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Current Page: World | Friday, July 19, 2019
Oldest Christian letter outside of Bible uncovered

Oldest Christian letter outside of Bible uncovered

The papyrus P.Bas. 2.43 is a letter that has been dated to the 230s AD and is thus older than all previously known Christian documentary evidence from Roman Egypt. | Photo: University of Basel

A scrap of papyrus that was uncovered is approximately 1,700 years old and is being called the oldest Christian letter outside of the Bible.

Swiss researchers say the papyrus dates all the way back to the 230s A.D. and is believed to be older than all other Christian documentary evidence from Roman Egypt, according to the University of Basel

The letter's origin has been traced back to Theadelphia, a village in central Egypt. It was sent by Arrianus to his brother, Paulus. 

"Greetings, my lord, my incomparable brother Paulus," the letter reads.

"I, Arrianus, salute you, praying that all is as well as possible in your life."

Arrianus then talks about family matters and asks his brother to send fish liver sauce.

He ends the letter: "I pray that you fare well in the Lord." 

Sabine Huebner, professor of Ancient History at the University of Basel, noted of the phrase "in the Lord" that "the use of this abbreviation — known as a nomen sacrum in this context – leaves no doubt about the Christian beliefs of the letter writer."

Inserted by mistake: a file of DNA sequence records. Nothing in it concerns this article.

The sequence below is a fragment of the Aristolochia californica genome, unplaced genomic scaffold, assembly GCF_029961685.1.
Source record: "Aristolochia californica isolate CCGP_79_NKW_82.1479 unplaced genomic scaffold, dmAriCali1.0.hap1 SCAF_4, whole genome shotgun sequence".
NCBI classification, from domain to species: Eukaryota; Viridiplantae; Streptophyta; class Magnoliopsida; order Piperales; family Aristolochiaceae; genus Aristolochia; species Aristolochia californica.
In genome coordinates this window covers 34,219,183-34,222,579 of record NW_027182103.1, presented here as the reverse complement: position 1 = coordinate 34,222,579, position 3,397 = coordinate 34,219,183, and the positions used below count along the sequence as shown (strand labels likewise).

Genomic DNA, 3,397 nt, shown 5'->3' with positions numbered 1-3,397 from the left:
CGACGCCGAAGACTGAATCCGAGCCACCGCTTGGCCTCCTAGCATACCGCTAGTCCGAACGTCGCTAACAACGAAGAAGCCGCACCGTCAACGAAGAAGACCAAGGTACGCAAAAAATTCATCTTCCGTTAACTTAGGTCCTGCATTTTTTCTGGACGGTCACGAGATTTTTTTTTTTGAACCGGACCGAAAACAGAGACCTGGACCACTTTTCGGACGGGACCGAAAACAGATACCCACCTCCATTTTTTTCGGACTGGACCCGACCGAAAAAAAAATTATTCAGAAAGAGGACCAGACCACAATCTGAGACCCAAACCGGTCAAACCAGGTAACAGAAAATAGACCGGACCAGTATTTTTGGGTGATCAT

“It is an exclusively Christian formula that we are familiar with from New Testament manuscripts,” the professor noted.

Huebner also noted that the name Paulus was extremely rare at the time and that the brother was likely named after the apostle. 

The brothers were likely young, educated sons of the local elite, public officials and landowners. Although the earliest believers in ancient Rome were portrayed as eccentrics who withdrew from the world and were threatened by persecution, the contents of this letter counter that notion.

"The letter contains indications that in the early third century, Christians were living outside the cities in the Egyptian hinterland, where they held political leadership positions and did not differ from their pagan environment in their everyday lives," the university said in its statement.

The letter has been in the care of the Swiss school for the past 100 years.

The papyrus fragment is part of a collection of ancient documents now housed at the University of Basel, among which is a Greek fragment — likely a medical document written by the famed Roman doctor Galen — which was brought to Switzerland in the 1500s.

The letter to Paulus is distinct from the rest of the documents because of its use of the phrase "in the Lord."

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